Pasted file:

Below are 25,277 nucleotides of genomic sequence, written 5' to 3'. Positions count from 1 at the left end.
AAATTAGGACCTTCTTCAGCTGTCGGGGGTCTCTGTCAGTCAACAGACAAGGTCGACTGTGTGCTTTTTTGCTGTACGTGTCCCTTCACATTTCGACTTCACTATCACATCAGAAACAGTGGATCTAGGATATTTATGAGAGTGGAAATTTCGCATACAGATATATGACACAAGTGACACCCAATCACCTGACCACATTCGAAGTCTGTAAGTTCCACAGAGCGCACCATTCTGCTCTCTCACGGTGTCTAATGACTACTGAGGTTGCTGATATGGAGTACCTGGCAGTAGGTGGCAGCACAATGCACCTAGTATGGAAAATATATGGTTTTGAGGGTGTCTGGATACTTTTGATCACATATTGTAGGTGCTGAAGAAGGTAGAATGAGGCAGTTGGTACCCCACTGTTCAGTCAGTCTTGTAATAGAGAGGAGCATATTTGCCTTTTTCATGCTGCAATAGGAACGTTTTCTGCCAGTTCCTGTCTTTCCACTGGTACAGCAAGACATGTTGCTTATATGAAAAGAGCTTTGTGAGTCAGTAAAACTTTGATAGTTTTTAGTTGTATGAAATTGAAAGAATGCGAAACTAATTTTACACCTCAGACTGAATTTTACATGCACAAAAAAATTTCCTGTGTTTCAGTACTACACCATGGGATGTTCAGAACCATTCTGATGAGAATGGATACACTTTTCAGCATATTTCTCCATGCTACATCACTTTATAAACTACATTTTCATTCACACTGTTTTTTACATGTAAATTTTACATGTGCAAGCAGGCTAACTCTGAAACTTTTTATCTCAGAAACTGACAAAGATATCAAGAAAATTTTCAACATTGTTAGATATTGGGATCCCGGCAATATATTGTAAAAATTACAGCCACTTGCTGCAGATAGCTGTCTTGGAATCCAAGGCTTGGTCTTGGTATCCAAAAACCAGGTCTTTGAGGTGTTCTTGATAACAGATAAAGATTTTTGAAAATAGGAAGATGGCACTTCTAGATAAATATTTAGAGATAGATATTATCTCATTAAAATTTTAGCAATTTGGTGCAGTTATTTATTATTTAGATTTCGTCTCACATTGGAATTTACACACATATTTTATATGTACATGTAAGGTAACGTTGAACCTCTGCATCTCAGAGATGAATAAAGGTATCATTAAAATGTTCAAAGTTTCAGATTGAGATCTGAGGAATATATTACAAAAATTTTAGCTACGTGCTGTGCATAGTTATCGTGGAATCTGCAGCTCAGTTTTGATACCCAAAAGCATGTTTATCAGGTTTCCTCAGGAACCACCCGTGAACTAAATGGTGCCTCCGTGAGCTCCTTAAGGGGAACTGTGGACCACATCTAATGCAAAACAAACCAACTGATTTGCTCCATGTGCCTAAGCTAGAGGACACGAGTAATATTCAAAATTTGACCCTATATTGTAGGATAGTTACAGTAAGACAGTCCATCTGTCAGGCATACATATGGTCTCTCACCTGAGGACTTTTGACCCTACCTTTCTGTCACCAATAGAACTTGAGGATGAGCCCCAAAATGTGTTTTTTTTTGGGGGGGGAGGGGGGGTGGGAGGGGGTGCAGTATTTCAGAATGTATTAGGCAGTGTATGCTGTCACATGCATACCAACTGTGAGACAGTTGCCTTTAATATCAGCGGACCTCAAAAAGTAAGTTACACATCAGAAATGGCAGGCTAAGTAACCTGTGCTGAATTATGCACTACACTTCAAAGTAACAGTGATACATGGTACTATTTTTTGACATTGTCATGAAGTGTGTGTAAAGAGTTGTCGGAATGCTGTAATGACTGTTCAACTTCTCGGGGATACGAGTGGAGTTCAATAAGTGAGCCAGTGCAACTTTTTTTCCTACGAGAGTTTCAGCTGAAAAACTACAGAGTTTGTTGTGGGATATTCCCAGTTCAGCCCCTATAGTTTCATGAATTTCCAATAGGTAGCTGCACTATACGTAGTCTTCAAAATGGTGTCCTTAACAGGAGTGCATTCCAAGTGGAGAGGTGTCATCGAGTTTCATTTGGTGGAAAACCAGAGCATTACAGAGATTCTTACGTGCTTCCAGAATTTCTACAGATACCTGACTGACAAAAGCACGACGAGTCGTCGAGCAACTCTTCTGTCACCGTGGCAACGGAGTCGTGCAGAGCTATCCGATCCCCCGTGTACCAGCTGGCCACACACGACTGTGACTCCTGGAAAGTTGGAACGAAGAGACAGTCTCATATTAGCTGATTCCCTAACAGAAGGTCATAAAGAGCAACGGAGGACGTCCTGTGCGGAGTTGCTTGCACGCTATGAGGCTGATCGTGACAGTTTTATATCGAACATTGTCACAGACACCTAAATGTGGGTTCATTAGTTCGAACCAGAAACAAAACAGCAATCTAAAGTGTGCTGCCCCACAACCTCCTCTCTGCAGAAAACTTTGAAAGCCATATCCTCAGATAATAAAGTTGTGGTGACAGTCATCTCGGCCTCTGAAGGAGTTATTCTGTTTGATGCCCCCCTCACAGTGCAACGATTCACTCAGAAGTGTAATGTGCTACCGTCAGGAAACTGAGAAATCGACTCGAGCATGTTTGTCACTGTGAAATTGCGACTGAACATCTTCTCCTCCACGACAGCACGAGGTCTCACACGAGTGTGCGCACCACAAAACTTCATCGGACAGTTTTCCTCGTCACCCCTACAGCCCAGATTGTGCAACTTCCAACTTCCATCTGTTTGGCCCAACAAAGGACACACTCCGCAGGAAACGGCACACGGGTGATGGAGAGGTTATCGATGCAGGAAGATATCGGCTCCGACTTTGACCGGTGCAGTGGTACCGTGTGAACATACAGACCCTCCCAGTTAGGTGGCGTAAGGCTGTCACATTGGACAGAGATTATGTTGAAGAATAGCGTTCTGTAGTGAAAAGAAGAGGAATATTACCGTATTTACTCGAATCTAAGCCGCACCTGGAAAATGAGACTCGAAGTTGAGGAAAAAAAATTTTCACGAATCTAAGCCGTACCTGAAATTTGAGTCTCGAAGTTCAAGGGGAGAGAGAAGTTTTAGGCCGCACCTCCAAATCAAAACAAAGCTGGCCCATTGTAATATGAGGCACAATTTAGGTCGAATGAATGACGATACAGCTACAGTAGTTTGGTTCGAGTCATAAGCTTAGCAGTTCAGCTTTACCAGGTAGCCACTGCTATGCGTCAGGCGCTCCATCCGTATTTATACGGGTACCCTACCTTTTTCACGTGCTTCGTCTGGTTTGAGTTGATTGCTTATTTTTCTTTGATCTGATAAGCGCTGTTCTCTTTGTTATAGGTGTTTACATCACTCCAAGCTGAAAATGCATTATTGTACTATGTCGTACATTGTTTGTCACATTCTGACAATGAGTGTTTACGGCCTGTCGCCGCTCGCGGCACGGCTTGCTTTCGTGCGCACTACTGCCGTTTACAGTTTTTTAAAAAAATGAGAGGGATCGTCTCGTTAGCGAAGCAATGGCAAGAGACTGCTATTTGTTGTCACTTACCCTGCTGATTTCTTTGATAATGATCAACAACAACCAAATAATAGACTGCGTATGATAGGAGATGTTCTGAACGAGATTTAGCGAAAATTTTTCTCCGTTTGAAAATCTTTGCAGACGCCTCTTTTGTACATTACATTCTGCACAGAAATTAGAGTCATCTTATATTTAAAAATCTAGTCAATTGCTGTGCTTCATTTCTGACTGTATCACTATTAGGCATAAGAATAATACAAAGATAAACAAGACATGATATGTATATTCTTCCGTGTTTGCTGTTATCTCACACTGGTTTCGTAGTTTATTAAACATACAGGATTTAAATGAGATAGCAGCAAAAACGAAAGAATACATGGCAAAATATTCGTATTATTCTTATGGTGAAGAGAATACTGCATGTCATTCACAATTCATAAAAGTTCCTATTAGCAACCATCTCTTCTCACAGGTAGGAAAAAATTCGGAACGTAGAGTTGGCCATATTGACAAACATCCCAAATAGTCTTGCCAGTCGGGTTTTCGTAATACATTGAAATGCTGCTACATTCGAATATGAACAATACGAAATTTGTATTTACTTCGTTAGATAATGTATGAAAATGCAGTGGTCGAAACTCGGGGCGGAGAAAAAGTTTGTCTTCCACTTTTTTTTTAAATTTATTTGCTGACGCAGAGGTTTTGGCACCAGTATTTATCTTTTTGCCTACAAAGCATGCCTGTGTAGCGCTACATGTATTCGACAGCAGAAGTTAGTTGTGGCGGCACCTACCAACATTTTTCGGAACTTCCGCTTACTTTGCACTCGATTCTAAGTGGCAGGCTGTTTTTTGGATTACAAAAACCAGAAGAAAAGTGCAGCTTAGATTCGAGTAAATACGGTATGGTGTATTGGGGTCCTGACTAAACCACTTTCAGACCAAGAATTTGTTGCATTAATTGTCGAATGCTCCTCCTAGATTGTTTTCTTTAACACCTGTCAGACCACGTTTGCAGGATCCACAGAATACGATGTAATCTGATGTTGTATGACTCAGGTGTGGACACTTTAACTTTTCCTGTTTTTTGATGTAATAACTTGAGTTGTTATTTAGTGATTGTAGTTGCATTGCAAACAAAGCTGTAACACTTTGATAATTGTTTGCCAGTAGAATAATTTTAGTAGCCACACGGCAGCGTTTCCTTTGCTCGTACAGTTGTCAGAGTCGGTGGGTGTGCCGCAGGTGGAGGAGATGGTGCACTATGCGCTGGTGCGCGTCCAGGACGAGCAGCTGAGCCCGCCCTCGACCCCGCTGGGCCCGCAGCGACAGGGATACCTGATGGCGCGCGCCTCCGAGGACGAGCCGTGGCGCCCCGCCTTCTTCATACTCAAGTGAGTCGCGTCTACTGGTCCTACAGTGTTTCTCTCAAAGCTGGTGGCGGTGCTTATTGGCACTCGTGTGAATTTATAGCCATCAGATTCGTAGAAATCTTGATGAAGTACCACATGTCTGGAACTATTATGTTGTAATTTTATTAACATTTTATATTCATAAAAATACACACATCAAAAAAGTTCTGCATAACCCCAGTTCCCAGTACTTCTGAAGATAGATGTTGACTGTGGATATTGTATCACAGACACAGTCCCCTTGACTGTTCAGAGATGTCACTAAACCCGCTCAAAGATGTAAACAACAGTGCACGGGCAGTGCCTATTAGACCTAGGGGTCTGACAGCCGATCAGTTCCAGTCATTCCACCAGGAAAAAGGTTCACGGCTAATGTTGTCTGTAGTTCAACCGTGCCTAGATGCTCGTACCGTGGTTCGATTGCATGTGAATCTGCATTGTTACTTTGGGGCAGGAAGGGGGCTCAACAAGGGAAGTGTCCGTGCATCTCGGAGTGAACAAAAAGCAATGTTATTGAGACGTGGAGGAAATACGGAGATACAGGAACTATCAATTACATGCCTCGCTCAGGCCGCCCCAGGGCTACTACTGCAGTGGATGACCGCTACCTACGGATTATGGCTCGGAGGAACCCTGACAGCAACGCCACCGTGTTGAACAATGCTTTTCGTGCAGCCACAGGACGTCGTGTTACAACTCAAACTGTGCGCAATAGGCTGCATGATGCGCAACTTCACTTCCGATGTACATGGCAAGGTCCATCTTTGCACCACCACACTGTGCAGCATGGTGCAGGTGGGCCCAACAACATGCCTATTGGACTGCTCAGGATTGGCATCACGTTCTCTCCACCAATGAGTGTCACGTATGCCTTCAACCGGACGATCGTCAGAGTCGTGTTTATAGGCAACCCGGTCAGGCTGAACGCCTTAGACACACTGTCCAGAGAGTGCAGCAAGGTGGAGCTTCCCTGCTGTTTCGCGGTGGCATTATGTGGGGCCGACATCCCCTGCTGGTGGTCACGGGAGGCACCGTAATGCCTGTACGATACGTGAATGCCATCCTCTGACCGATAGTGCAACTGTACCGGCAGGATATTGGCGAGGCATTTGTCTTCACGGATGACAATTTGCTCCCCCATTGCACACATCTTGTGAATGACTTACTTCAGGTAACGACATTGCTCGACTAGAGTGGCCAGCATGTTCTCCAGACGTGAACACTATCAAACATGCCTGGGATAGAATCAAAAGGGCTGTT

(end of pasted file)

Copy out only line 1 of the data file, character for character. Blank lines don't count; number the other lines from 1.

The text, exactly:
Below are 25,277 nucleotides of genomic sequence, written 5' to 3'. Positions count from 1 at the left end.